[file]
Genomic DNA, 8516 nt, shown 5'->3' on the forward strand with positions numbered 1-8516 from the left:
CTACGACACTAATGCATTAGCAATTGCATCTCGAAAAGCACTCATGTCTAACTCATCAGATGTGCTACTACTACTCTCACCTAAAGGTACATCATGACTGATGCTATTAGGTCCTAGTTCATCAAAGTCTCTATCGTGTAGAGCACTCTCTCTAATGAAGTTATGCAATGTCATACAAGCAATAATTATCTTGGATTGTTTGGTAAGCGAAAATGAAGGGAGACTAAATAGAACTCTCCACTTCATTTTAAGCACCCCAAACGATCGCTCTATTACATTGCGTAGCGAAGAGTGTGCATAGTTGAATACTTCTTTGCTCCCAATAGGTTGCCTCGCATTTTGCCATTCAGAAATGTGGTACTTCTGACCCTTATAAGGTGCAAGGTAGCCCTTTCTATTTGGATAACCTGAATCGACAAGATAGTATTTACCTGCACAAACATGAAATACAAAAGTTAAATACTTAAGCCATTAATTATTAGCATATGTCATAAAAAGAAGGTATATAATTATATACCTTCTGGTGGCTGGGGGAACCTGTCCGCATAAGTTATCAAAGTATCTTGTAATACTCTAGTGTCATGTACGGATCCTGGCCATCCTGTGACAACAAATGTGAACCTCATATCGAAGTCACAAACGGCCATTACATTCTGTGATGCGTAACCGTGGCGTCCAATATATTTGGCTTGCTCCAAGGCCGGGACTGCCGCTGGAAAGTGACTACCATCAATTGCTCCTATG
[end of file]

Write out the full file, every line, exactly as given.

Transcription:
Genomic DNA, 8516 nt, shown 5'->3' on the forward strand with positions numbered 1-8516 from the left:
CTACGACACTAATGCATTAGCAATTGCATCTCGAAAAGCACTCATGTCTAACTCATCAGATGTGCTACTACTACTCTCACCTAAAGGTACATCATGACTGATGCTATTAGGTCCTAGTTCATCAAAGTCTCTATCGTGTAGAGCACTCTCTCTAATGAAGTTATGCAATGTCATACAAGCAATAATTATCTTGGATTGTTTGGTAAGCGAAAATGAAGGGAGACTAAATAGAACTCTCCACTTCATTTTAAGCACCCCAAACGATCGCTCTATTACATTGCGTAGCGAAGAGTGTGCATAGTTGAATACTTCTTTGCTCCCAATAGGTTGCCTCGCATTTTGCCATTCAGAAATGTGGTACTTCTGACCCTTATAAGGTGCAAGGTAGCCCTTTCTATTTGGATAACCTGAATCGACAAGATAGTATTTACCTGCACAAACATGAAATACAAAAGTTAAATACTTAAGCCATTAATTATTAGCATATGTCATAAAAAGAAGGTATATAATTATATACCTTCTGGTGGCTGGGGGAACCTGTCCGCATAAGTTATCAAAGTATCTTGTAATACTCTAGTGTCATGTACGGATCCTGGCCATCCTGTGACAACAAATGTGAACCTCATATCGAAGTCACAAACGGCCATTACATTCTGTGATGCGTAACCGTGGCGTCCAATATATTTGGCTTGCTCCAAGGCCGGGACTGCCGCTGGAAAGTGACTACCATCAATTGCTCCTATG